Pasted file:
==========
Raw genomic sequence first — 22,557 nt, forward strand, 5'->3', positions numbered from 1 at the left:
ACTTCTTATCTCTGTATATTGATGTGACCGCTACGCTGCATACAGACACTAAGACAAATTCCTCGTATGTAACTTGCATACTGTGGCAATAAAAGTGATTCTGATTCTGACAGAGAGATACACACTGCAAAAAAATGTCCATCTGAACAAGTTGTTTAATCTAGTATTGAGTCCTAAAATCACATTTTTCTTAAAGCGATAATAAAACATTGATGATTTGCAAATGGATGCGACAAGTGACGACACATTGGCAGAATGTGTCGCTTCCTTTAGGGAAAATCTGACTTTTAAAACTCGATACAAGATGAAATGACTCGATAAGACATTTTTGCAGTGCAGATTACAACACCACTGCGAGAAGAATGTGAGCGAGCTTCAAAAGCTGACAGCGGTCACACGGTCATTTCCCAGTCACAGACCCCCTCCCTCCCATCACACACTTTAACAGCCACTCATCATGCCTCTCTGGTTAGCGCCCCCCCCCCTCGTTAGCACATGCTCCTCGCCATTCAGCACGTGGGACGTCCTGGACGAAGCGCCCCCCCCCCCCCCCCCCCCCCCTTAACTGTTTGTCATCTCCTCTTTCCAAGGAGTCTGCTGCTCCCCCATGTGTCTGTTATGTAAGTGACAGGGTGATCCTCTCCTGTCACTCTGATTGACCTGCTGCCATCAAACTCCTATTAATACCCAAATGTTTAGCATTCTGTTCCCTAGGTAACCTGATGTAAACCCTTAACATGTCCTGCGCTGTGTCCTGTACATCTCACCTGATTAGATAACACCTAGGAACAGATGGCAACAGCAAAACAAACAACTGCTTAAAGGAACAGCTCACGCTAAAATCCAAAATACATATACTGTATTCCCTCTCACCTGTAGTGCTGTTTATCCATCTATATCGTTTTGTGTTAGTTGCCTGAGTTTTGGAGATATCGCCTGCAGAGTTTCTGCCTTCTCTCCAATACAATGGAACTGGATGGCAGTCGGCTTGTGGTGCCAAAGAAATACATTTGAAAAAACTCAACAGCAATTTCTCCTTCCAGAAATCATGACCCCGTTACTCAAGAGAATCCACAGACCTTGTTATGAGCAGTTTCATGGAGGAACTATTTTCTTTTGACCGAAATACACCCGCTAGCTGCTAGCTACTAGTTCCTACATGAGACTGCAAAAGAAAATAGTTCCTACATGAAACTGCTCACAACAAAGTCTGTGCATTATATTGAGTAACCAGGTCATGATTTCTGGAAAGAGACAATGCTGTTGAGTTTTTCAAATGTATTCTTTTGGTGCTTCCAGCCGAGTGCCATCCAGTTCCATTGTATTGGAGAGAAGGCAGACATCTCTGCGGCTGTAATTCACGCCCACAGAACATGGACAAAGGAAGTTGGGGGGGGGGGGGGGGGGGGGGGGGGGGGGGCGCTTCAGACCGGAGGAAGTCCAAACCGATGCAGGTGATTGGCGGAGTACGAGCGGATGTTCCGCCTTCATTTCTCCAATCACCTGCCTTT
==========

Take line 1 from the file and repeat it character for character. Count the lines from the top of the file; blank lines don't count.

Raw genomic sequence first — 22,557 nt, forward strand, 5'->3', positions numbered from 1 at the left: